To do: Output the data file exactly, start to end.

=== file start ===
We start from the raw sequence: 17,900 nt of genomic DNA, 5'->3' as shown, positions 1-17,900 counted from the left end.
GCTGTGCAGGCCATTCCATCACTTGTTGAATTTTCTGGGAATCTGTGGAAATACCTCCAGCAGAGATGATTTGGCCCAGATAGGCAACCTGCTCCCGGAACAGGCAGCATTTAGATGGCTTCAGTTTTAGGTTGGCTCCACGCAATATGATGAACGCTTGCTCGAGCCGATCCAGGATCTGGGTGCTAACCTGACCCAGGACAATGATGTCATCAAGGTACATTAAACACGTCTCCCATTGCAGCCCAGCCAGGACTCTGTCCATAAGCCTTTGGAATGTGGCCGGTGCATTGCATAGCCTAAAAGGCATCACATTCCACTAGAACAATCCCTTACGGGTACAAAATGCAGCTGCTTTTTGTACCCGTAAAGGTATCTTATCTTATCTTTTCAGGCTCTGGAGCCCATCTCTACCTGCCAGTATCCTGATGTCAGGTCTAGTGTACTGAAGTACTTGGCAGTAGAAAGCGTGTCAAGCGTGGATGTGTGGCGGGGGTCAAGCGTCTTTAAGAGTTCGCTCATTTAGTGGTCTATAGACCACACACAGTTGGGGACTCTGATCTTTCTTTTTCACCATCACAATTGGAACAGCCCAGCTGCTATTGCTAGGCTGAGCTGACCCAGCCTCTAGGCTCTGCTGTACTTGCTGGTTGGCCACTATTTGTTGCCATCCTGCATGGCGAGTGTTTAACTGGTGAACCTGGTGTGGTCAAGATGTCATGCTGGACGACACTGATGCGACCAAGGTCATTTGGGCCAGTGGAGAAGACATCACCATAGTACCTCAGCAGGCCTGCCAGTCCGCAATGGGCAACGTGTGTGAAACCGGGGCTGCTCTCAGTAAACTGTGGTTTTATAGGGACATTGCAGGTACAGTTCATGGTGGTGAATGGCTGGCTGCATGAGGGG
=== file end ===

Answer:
We start from the raw sequence: 17,900 nt of genomic DNA, 5'->3' as shown, positions 1-17,900 counted from the left end.
GCTGTGCAGGCCATTCCATCACTTGTTGAATTTTCTGGGAATCTGTGGAAATACCTCCAGCAGAGATGATTTGGCCCAGATAGGCAACCTGCTCCCGGAACAGGCAGCATTTAGATGGCTTCAGTTTTAGGTTGGCTCCACGCAATATGATGAACGCTTGCTCGAGCCGATCCAGGATCTGGGTGCTAACCTGACCCAGGACAATGATGTCATCAAGGTACATTAAACACGTCTCCCATTGCAGCCCAGCCAGGACTCTGTCCATAAGCCTTTGGAATGTGGCCGGTGCATTGCATAGCCTAAAAGGCATCACATTCCACTAGAACAATCCCTTACGGGTACAAAATGCAGCTGCTTTTTGTACCCGTAAAGGTATCTTATCTTATCTTTTCAGGCTCTGGAGCCCATCTCTACCTGCCAGTATCCTGATGTCAGGTCTAGTGTACTGAAGTACTTGGCAGTAGAAAGCGTGTCAAGCGTGGATGTGTGGCGGGGGTCAAGCGTCTTTAAGAGTTCGCTCATTTAGTGGTCTATAGACCACACACAGTTGGGGACTCTGATCTTTCTTTTTCACCATCACAATTGGAACAGCCCAGCTGCTATTGCTAGGCTGAGCTGACCCAGCCTCTAGGCTCTGCTGTACTTGCTGGTTGGCCACTATTTGTTGCCATCCTGCATGGCGAGTGTTTAACTGGTGAACCTGGTGTGGTCAAGATGTCATGCTGGACGACACTGATGCGACCAAGGTCATTTGGGCCAGTGGAGAAGACATCACCATAGTACCTCAGCAGGCCTGCCAGTCCGCAATGGGCAACGTGTGTGAAACCGGGGCTGCTCTCAGTAAACTGTGGTTTTATAGGGACATTGCAGGTACAGTTCATGGTGGTGAATGGCTGGCTGCATGAGGGG